PORTLAND — After only a few days on the job, Superintendent of Schools James Morse Sr. said he is wasting no time settling in and getting to work.
“To sit back and look at things isn’t my style,” Morse said. “You get to know me by working with me, so that’s why I’ve hit the ground running. I get to know the system and the system sets to know me.”
Morse, who took the reins of the state’s largest, most diverse school district on July 1, said he has tapped Lee Crocker, principal at Lyman Moore Middle School, to assemble a cross-district team of administrators to attend a dropout prevention seminar sponsored by the state Department of Education on July 27 in Orono.
Reducing Portland’s dropout rate is a goal for Morse, a Portland High School alumnus who dropped out for six months as a junior, but returned to graduate in 1973.
“The more kids we keep in school, the more opportunities we have for kids to be thinking about going to college,” Morse said. “I think that’s critical.”
On Monday, Morse traveled to Augusta to participate in a DOE policy-setting session with other superintendents. Last week, he met with Finance Director Herbert Hopkins about schools finances for the fiscal year that ended on June 30.
“”It looks like the budget will end up in the black,” Morse said. “That’s always a good thing especially after the last couple of years.”
Morse also held his first staff meeting, where attendees were fed doughnuts and given index cards to write down questions for him to answer. What followed was Morse fielding about 30 to 40 questions, ranging from the serious to silly.
“One of them asked if I could stop the rain,” Morse joked. “I’m looking at one (question) now that asks if my administration would be offering healthier snacks. That would probably be a good idea.”
There were also serious questions about educational and administrative issues. Morse said one question asked whether he would be examining the scope and roles of central office administrators and their support staff. On Monday, Morse reiterated that would be one of his primary tasks.
“I said, absolutely,” Morse said. “That’s part of what any new administrator would be doing.”
Specifically, Morse pointed out three positions in the school technology departments as an example. There are three leaders involved in the decision-making process, one dealing with facilities, one with curriculum and one with implementation. Morse said he would be looking at “whether that kind of fragmentation in decision-making makes sense or whether one administrator makes sense.”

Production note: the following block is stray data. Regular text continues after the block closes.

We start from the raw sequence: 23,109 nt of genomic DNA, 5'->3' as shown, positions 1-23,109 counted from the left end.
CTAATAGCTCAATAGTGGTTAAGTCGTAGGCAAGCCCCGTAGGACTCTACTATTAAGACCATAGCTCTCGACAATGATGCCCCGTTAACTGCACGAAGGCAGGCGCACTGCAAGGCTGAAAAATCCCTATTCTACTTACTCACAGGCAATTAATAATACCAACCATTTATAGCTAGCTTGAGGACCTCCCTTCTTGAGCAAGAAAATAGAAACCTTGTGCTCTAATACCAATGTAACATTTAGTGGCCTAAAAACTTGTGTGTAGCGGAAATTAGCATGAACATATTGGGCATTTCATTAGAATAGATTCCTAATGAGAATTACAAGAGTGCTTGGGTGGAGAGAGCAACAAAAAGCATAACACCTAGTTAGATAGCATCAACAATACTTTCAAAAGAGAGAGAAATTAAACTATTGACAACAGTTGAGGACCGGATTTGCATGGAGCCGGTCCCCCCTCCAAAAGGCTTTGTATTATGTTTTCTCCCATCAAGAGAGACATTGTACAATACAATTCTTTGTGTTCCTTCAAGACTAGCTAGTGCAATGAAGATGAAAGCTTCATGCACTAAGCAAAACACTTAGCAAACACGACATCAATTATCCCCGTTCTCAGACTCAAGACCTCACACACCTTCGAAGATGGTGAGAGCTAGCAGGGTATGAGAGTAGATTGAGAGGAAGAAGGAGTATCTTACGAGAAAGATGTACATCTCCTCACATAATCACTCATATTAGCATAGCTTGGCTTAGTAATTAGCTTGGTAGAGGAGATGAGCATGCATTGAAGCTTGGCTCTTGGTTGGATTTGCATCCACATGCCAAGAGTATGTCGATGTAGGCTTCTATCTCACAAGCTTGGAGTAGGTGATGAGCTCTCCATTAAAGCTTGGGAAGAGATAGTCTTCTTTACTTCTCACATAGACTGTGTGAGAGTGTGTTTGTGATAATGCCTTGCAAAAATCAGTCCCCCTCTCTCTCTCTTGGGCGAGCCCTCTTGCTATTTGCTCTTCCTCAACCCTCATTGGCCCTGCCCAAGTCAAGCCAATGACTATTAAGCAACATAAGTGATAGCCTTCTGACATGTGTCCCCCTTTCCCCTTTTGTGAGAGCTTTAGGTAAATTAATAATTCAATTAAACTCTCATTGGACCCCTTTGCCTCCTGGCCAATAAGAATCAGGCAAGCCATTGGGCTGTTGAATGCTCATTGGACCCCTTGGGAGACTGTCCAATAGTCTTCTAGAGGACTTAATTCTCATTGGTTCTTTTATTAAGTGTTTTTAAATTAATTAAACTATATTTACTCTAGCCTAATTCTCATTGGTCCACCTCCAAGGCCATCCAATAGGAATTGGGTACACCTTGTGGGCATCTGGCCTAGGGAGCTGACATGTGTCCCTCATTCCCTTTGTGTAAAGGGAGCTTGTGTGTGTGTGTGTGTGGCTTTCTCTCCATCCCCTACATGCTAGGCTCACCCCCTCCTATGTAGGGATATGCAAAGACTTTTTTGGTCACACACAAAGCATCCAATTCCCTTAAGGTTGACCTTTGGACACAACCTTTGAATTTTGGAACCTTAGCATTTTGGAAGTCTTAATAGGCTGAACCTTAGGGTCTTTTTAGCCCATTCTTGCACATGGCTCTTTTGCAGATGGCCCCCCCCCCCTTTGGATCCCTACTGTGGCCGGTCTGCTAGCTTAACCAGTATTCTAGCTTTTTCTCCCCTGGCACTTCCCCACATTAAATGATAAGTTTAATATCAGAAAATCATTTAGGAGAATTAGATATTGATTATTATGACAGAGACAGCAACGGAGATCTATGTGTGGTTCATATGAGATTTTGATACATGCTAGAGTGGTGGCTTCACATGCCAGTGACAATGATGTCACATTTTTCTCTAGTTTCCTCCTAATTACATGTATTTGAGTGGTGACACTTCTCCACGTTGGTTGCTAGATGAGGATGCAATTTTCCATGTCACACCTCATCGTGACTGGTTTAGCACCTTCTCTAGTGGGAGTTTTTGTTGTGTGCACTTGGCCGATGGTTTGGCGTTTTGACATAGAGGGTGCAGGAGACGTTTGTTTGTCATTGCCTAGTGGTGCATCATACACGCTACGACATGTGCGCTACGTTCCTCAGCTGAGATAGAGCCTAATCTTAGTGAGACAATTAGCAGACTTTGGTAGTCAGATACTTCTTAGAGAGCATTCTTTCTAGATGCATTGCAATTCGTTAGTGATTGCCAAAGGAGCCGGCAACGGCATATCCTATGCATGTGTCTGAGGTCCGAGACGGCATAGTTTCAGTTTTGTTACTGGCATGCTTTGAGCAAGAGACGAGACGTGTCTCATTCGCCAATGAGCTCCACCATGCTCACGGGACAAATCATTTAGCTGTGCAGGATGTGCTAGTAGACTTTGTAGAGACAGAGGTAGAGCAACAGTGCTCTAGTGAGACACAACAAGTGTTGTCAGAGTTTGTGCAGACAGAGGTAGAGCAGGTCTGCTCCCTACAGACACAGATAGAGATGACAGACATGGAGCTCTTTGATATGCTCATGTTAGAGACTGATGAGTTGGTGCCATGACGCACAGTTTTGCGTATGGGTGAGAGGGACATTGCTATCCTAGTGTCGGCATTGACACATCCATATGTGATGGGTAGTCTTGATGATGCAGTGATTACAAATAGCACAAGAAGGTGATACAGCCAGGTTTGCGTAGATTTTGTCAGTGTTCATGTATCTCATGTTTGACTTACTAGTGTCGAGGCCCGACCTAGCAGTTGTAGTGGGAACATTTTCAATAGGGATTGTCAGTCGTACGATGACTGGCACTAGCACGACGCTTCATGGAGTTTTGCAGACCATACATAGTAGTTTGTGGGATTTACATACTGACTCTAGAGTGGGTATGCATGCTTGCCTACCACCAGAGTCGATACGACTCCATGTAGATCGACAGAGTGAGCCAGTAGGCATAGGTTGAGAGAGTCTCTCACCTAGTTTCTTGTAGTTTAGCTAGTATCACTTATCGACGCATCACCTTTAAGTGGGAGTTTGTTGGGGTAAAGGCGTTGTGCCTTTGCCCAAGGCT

More importantly, however, Morse said he is setting high expectations for staff, since he and by extension the entire district will be judged by the quality of information they are able to provide.
“If I’m going to be able to effectively communicate with the public, it is really embedded in the work they do on a regular basis so I have accurate information to share with community,” he said.
On Wednesday, July 8, Morse will preside over his first business meeting and workshop with his employers, the School Committee. There are several long-term items on the agenda, including a resolution to multi-year budgeting process that plans five years into the future. After the meeting, there will be a workshop about the district’s path forward, now that the facilities task force has completed its work and its finds accepted by the full School Committee.
Meanwhile, Morse said he is in the process of laying the ground work for a community-wide visioning session that will take place this fall. Morse would like to get a group of 80 diverse stakeholders together in room for three days until a consensus emerges about what people expect of their school district. That vision statement will help the district when faced with difficult budgetary decisions.
With everything on his plate, Morse said the district seems to be “running on all cylinders.”
“I’d say things are hopping,” he said.